If you’re of a sure age, prospects are you bear in mind the Ebony Manner Fair displays of the late 20th century, extravaganzas replete with an all-Black forged of types wearing substantial-conclusion designs from around the environment.
Even additional common may well be the cosmetics line of the exact name, which was typically ubiquitous in the magnificence arsenals of so numerous of our moms and grandmothers, its goods encased in iconic pink marbled packaging.
The two were being the brainchild of the late Eunice Johnson, the matriarch of the Johnson Publishing empire and a vogue and splendor aficionado who considered Black attractiveness deserved a platform as large as any other. Launching Fashion Fair cosmetics in 1973, the model speedily cornered the industry on make-up for girls of colour when other brand names couldn’t be bothered to remotely look at darker-skinned clientele.
So, it was a little something of a tragedy that by the time Fenty Natural beauty disrupted the very long complacent beauty field with 40 shades of basis, Manner Reasonable was on its way out, owning faced decline in a sector that had finally begun to diversify.
Enter two previous Ebony execs, Desiree Rogers and Cheryl Mayberry McKissack, with a eyesight to protect the treasured legacy brand name whilst bringing it to a new era of elegance fans. Buying the bankrupt enterprise at auction, they began to do particularly that with the aid of elegance retail powerhouse Sephora—and a beloved manufacturer was reborn.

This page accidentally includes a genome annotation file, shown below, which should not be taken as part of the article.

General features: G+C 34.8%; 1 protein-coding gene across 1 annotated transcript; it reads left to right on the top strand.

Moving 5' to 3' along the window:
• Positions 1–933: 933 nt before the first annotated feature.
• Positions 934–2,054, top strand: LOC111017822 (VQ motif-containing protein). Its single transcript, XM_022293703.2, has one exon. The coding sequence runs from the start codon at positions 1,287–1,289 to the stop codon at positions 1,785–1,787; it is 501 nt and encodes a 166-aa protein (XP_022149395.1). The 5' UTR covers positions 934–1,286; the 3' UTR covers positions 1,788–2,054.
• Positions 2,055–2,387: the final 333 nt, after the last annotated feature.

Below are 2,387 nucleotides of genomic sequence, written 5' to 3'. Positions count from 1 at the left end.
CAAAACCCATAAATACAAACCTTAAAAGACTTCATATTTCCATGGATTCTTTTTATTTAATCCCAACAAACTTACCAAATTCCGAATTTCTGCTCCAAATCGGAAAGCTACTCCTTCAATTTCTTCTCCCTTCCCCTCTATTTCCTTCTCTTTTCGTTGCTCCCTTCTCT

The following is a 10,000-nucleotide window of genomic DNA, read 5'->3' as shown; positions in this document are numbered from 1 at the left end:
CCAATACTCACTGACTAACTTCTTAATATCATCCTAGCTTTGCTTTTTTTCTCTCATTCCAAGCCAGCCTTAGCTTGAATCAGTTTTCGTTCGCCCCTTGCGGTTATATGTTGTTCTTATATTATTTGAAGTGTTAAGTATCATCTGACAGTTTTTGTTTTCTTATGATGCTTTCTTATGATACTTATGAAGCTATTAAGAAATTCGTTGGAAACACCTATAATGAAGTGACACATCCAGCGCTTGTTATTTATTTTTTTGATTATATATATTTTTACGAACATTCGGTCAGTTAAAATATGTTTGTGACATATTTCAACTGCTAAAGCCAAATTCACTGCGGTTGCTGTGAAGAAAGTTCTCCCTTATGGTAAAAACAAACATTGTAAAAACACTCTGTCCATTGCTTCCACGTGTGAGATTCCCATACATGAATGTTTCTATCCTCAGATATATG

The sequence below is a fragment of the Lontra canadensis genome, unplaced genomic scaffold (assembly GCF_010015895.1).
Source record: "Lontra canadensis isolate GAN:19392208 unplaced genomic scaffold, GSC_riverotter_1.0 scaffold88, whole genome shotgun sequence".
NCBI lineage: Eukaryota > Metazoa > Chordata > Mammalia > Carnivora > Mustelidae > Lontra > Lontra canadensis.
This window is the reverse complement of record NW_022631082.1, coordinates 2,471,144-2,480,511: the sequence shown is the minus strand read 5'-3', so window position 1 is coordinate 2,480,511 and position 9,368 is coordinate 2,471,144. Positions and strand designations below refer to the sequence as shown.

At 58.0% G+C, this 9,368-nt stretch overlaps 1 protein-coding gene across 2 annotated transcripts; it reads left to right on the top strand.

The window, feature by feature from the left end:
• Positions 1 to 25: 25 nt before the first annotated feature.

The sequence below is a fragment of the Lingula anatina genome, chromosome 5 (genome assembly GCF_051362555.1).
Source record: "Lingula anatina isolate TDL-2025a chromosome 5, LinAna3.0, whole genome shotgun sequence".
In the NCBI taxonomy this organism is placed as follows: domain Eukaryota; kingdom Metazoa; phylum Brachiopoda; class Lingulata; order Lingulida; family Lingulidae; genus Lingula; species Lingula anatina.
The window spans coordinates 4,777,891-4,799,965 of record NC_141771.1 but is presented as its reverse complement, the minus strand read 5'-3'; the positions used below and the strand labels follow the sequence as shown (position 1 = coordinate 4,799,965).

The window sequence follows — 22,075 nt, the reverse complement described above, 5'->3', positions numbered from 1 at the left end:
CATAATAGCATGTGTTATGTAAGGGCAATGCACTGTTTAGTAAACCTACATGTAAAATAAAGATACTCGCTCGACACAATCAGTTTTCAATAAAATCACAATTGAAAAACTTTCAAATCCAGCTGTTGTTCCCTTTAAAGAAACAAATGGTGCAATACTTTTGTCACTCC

Rogers and McKissack’s revival of Fashion Good is chronicled in the new documentary The Splendor of Blackness, co-made by Sephora, Vox Media, Epic, and Digitas, and now streaming on HBO Max.
The attractiveness entrepreneurs—who also acquired and revitalized Black Opal—also sat down with theGrio to discuss their journey with the iconic Black elegance brand name, and what the long term may possibly maintain.
Observe our video earlier mentioned to listen to how Rogers and McKissack rebuilt the brand name, and listen to more at a digital city hall on The Natural beauty of Blackness on Monday, April 4, 6-7 pm ET. The online occasion is open to the general public, and thoughts can be questioned in advance RSVP at: bit.ly/BeautyOfBlackness.
Maiysha Kai is Lifestyle Editor of theGrio, covering all points Black and lovely. Her get the job done is educated by two decades’ expertise in style and leisure, a like of fantastic books and aesthetics, and the indomitable brilliance of Black tradition. She is also a Grammy-nominated singer-songwriter and editor of the YA anthology Entire body (Text of Transform sequence).
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